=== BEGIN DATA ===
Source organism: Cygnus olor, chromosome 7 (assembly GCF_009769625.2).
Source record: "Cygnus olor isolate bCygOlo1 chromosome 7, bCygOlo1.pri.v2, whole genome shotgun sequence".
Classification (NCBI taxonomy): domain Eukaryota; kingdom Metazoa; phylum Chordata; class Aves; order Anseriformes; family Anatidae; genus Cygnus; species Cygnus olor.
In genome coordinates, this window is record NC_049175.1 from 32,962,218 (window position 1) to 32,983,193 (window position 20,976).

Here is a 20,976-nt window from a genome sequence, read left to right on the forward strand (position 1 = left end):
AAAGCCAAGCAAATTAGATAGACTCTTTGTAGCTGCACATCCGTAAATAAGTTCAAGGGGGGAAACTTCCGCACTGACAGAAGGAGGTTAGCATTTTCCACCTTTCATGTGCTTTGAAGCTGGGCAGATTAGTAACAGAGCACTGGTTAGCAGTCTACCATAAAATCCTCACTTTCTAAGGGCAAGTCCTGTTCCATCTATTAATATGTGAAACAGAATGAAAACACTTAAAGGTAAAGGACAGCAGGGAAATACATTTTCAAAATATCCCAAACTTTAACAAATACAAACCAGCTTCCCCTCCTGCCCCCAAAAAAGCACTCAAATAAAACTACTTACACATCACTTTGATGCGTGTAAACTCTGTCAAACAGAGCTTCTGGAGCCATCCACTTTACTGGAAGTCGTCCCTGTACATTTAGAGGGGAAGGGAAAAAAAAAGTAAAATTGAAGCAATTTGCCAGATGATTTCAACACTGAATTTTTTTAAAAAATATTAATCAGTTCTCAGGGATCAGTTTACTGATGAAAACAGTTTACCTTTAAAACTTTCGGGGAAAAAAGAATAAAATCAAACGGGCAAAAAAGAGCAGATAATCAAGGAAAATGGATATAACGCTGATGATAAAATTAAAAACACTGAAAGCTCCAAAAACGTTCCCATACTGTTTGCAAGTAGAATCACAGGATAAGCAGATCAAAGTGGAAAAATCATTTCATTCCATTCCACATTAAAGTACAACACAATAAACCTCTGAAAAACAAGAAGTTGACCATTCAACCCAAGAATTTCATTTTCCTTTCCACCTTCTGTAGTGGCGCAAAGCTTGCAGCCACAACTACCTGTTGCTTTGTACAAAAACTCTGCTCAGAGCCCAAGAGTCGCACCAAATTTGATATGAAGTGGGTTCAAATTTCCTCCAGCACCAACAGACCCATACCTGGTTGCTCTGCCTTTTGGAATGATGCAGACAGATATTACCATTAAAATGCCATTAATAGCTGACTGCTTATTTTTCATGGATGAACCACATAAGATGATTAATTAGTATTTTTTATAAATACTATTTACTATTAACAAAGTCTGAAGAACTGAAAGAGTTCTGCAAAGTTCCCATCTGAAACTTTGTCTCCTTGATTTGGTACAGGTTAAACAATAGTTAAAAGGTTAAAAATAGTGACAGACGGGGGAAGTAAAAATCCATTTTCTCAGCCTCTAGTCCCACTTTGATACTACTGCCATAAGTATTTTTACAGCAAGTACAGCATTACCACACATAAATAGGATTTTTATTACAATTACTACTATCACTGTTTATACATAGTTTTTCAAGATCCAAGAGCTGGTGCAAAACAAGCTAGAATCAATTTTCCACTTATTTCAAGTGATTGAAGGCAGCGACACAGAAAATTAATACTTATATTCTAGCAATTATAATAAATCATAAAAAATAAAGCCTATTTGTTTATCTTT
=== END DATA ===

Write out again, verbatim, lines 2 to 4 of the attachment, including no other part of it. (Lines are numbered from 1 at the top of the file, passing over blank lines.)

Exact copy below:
Source record: "Cygnus olor isolate bCygOlo1 chromosome 7, bCygOlo1.pri.v2, whole genome shotgun sequence".
Classification (NCBI taxonomy): domain Eukaryota; kingdom Metazoa; phylum Chordata; class Aves; order Anseriformes; family Anatidae; genus Cygnus; species Cygnus olor.
In genome coordinates, this window is record NC_049175.1 from 32,962,218 (window position 1) to 32,983,193 (window position 20,976).